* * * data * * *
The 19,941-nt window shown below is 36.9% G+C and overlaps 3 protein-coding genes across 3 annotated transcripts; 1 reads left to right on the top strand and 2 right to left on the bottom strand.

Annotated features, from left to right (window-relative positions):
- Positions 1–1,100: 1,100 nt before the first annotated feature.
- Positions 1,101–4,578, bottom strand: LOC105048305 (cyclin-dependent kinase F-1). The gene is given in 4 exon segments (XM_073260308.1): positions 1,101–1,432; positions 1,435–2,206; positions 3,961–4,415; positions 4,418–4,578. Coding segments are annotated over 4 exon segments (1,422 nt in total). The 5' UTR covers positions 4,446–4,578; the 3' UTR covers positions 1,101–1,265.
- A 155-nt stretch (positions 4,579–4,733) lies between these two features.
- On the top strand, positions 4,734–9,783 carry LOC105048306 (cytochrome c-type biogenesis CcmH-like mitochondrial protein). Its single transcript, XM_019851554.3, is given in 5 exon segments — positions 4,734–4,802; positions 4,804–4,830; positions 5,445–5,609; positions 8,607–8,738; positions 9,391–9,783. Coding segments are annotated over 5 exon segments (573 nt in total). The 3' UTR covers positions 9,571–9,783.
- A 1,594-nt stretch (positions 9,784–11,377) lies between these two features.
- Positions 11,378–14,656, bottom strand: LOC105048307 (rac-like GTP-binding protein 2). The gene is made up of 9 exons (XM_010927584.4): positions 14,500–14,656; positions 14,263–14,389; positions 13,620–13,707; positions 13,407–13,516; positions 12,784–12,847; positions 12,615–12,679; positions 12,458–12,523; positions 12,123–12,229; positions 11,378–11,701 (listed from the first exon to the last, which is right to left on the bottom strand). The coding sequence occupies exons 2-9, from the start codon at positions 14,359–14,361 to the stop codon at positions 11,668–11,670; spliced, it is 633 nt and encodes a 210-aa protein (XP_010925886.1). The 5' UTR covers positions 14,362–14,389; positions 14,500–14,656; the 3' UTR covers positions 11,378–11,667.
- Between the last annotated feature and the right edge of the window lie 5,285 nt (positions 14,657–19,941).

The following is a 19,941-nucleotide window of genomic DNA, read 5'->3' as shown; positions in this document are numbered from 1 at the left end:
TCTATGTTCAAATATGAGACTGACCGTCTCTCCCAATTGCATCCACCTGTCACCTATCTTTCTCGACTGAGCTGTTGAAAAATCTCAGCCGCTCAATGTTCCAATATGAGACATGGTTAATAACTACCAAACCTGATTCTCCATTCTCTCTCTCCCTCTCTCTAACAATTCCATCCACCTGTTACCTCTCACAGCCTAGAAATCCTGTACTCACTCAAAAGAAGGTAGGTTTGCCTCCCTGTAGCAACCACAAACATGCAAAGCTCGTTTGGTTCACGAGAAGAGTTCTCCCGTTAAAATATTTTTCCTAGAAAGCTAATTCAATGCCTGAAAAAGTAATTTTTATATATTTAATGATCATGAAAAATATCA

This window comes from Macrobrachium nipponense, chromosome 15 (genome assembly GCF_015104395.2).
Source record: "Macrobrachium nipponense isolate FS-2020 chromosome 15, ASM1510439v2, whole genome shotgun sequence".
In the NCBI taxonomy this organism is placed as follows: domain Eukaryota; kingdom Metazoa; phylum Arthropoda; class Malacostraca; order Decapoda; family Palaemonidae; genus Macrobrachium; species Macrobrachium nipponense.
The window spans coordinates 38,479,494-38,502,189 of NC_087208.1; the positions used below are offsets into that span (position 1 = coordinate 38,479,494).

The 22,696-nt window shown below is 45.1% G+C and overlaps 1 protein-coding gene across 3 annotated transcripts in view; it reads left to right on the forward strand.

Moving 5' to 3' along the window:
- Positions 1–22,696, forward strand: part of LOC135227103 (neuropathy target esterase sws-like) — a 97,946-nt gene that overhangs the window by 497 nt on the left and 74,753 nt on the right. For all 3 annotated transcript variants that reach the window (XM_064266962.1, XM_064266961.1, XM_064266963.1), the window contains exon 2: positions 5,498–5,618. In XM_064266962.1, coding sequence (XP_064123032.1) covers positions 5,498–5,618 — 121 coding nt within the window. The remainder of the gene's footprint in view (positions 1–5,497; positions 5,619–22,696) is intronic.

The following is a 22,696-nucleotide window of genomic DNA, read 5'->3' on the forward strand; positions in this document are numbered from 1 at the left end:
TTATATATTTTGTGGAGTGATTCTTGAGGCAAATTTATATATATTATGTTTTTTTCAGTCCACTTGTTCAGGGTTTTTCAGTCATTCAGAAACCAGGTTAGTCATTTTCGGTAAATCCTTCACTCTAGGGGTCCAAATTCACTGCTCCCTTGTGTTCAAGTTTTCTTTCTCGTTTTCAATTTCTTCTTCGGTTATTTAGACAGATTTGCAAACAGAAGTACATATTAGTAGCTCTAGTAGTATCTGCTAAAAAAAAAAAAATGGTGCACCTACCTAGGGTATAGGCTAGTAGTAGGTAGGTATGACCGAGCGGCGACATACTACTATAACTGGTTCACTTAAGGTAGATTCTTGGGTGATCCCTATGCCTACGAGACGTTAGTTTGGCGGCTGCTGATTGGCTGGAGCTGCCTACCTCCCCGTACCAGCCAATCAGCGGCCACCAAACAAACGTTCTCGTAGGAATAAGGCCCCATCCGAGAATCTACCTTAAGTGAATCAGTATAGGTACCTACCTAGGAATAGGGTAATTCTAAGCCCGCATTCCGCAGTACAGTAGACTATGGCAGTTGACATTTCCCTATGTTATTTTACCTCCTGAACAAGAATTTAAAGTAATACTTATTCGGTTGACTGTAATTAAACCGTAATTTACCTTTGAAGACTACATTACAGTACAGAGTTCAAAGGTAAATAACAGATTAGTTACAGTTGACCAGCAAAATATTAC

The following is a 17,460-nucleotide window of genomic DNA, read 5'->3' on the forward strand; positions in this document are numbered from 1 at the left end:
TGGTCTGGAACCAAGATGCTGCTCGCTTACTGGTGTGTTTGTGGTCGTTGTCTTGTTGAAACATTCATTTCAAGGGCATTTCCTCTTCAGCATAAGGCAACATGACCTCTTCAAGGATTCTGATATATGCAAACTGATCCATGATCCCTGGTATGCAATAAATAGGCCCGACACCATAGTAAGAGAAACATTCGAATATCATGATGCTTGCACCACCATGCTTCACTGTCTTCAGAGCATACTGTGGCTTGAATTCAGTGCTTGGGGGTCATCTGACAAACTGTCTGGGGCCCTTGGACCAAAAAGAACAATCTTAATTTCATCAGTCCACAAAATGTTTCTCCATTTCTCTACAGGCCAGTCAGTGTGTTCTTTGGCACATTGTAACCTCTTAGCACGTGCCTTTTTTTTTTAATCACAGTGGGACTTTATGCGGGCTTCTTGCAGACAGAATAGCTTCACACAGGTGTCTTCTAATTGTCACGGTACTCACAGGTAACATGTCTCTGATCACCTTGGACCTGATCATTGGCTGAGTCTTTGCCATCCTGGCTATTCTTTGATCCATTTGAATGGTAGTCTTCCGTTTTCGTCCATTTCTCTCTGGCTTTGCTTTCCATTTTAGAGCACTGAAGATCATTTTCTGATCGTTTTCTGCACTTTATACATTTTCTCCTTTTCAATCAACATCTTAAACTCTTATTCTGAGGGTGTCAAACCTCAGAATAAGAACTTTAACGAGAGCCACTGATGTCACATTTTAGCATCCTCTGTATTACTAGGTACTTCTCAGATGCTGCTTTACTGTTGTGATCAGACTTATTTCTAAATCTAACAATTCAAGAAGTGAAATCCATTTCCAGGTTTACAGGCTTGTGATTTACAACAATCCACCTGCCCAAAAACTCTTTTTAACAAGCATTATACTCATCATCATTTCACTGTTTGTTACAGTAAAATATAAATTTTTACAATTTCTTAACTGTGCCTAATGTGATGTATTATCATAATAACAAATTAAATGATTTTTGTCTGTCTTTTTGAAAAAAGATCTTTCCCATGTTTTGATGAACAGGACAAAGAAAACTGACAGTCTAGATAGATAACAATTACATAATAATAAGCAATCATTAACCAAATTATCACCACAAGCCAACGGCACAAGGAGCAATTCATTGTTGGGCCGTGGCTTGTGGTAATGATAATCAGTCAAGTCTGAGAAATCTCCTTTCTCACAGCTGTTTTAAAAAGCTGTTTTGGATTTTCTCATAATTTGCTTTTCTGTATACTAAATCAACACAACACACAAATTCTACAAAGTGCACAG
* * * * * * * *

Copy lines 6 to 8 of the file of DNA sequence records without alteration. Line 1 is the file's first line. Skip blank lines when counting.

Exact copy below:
- On the top strand, positions 4,734–9,783 carry LOC105048306 (cytochrome c-type biogenesis CcmH-like mitochondrial protein). Its single transcript, XM_019851554.3, is given in 5 exon segments — positions 4,734–4,802; positions 4,804–4,830; positions 5,445–5,609; positions 8,607–8,738; positions 9,391–9,783. Coding segments are annotated over 5 exon segments (573 nt in total). The 3' UTR covers positions 9,571–9,783.
- A 1,594-nt stretch (positions 9,784–11,377) lies between these two features.
- Positions 11,378–14,656, bottom strand: LOC105048307 (rac-like GTP-binding protein 2). The gene is made up of 9 exons (XM_010927584.4): positions 14,500–14,656; positions 14,263–14,389; positions 13,620–13,707; positions 13,407–13,516; positions 12,784–12,847; positions 12,615–12,679; positions 12,458–12,523; positions 12,123–12,229; positions 11,378–11,701 (listed from the first exon to the last, which is right to left on the bottom strand). The coding sequence occupies exons 2-9, from the start codon at positions 14,359–14,361 to the stop codon at positions 11,668–11,670; spliced, it is 633 nt and encodes a 210-aa protein (XP_010925886.1). The 5' UTR covers positions 14,362–14,389; positions 14,500–14,656; the 3' UTR covers positions 11,378–11,667.